Sunday Art Fair's focus is emerging artists and galleries: 25 galleries will be present at Ambika P3 this year, which is within walking distance from Regent's Park. We recommend seeing some of New York's Lower East Side galleries who are presenting emerging female talents: Darja Bajagic at Room East; Louise Gagliardi at Tomorrow; and Andrea Crespo, presented by Hester.
Larry Gagosian's Massive New Gallery Will Be Open
Cy Twombly, Light Flowers, Edition of 6, © Nicola Del Roscio Foundation
Gagosian Grosvenor Hill (in London's Mayfair) opened its doors on 10 October, so if you're in town you could be among the first visitors to the 18,000-square-foot space. The inaugural show presents works by Cy Twombly, who has been on Gagosian's roster for three decades.
1,000 Artists Are on Show at Frieze Alone Edward Thomasson & Lucy Beech, 7 Year Itch, 2015, HD video with sound. Courtesy of the artists and Southard Reid, London
The whole point of the fair for smaller galleries is to generate a market audience, as they might not have access to one in their usual location. It also means their artists get bigger exposure, and to an international crowd. Not all bad, eh? That being said, there are 1,000 artists being shown at Frieze London alone...
The Official Party Is at the ICA
London Short Film Festival. Via Flickr Creative Commons
The ICA is the official host of the Frieze Bar at Frieze Week, in collaboration with K11 Art Foundation. Open for five days from 7:30pm to 1am, the bar will host live band play offs, DJs, and special guests, programmed in partnership with East London's NTS radio, and a drunken art darling or two.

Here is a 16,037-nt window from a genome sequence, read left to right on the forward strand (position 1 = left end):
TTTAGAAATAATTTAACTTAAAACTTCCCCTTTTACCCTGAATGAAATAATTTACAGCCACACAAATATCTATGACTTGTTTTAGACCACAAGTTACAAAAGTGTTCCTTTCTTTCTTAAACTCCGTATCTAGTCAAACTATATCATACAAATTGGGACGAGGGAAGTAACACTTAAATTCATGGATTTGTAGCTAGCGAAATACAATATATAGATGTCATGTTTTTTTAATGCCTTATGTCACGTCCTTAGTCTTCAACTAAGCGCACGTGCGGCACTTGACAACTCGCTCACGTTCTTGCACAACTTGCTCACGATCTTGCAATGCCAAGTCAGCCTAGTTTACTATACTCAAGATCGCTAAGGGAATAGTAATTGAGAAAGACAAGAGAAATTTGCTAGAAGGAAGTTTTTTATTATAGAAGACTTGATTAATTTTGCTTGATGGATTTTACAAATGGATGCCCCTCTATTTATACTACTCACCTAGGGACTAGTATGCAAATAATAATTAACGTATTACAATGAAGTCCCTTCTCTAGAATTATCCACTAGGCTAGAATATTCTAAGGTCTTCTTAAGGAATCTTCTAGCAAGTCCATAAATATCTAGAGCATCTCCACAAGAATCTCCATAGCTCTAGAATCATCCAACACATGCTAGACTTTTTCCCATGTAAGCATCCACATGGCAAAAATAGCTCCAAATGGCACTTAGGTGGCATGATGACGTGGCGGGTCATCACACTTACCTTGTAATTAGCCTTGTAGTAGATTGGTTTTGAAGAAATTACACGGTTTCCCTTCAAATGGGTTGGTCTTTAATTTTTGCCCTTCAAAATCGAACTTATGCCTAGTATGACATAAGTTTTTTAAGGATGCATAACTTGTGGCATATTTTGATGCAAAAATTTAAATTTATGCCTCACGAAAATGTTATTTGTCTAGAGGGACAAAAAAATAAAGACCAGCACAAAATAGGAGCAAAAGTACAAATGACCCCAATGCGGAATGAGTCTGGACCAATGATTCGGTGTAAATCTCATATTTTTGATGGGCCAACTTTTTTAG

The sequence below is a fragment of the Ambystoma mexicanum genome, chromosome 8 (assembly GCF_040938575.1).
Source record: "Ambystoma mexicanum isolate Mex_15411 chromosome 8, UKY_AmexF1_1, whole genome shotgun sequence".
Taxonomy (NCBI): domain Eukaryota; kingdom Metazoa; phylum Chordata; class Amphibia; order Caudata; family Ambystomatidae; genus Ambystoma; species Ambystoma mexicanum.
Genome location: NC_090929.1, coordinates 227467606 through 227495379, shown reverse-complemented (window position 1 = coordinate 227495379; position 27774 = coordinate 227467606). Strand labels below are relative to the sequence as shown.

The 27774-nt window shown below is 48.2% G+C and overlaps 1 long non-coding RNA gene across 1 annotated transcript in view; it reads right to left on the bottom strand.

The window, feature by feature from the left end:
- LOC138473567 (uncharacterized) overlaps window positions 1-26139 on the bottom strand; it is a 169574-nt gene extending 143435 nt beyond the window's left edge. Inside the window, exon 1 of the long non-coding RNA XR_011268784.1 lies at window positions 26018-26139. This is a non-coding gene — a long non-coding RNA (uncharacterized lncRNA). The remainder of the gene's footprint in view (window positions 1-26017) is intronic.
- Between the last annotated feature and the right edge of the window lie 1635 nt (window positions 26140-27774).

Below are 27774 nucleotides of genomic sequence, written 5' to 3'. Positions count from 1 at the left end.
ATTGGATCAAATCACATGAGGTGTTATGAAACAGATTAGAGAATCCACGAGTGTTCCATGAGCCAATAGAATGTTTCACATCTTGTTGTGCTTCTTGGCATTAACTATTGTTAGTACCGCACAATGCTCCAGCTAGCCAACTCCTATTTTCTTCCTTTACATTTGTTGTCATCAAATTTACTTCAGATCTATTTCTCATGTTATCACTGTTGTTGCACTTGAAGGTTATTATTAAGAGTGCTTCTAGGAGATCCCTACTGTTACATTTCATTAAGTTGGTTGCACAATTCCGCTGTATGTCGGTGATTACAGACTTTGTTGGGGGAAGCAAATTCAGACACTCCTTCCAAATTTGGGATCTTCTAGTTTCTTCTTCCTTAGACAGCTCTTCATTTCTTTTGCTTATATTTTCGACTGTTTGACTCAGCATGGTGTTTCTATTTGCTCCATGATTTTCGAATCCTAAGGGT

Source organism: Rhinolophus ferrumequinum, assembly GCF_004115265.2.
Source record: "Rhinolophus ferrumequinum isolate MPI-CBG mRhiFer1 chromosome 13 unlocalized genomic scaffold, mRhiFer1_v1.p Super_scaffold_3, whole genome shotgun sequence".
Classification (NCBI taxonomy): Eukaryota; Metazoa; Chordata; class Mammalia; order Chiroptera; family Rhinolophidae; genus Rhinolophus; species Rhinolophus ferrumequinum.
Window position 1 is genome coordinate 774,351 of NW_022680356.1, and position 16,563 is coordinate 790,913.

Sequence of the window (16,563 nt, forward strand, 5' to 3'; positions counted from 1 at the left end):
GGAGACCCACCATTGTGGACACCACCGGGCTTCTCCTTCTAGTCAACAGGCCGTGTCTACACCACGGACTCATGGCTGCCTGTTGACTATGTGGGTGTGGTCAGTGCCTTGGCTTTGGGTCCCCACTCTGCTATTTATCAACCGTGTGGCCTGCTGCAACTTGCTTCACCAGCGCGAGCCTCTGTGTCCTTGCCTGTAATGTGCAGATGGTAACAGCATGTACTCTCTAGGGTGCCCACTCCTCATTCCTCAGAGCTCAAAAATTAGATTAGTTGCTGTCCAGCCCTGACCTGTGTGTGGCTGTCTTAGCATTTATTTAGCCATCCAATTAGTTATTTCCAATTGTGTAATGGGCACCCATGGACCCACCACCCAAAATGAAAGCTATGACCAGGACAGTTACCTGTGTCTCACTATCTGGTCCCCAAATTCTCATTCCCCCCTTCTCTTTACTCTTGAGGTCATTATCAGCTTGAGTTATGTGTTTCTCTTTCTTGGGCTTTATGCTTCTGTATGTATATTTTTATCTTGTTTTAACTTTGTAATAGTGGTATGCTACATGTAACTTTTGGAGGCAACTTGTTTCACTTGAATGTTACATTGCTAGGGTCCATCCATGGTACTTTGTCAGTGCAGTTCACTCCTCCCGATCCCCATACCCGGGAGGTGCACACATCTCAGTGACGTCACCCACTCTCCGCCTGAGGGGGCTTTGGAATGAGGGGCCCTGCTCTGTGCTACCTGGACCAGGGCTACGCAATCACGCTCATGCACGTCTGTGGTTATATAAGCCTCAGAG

East and West London Have Their Own Events
Tunga, Xifópagas Capilares, 1984, fine art, 33,5 x 25 cm. Courtesy the artist and Galleria Franco Noero, Torino and Luhring Augustine, New York
Wednesday night is the East End night, where the area's surviving galleries stay open til 8pm. The next night, you can do the same in the West End, where things are a little fancier. Let's hope next year South and North are added to the mix, with all the incredible galleries and spaces that are on offer there.
On Friday the Museums are Staying Open Late
Ai Weiwei with his installation Straight, Royal Academy of Arts, 2015. Courtesy of Royal Academy of Arts, London. Photo © Dave Parry
Pop Art at Tate Modern; Ai Weiwei at the RA; Eddie Peake at the Barbican—there are some giant shows on around town during Frieze week, and on Friday night many will be staying open late to accommodate the extra footfall. Be sure to see what some of the galleries have on offer too, with very credible exhibitions such as Elmgreen & Dragset at Victoria Miro, Oscar Murillo at David Zwirner and Ryan Gander at the Lisson Gallery.
You Can See Lots of Celebrities Crying
Xavier Cha's film abduct debuts at Frieze as part of Frieze Film. The series of short films presents well-known actors in heightened emotional states, exploring how emotion is expressed, contained, and mediated by the body and contemporary culture. The film will be presented as part of an installation and live performances at Cha's solo show at the Museum of Contemporary Art in Cleveland, from January 2016.
—The ArtSlant Team
(Image at the top: Katherine Bernhardt, Hammerheads, Tostones, Malta De India, and Cigarettes, 2015 Acrylic and spray paint on canvas 96 x 120 inches. Courtesy of the artist & Canada, New York.)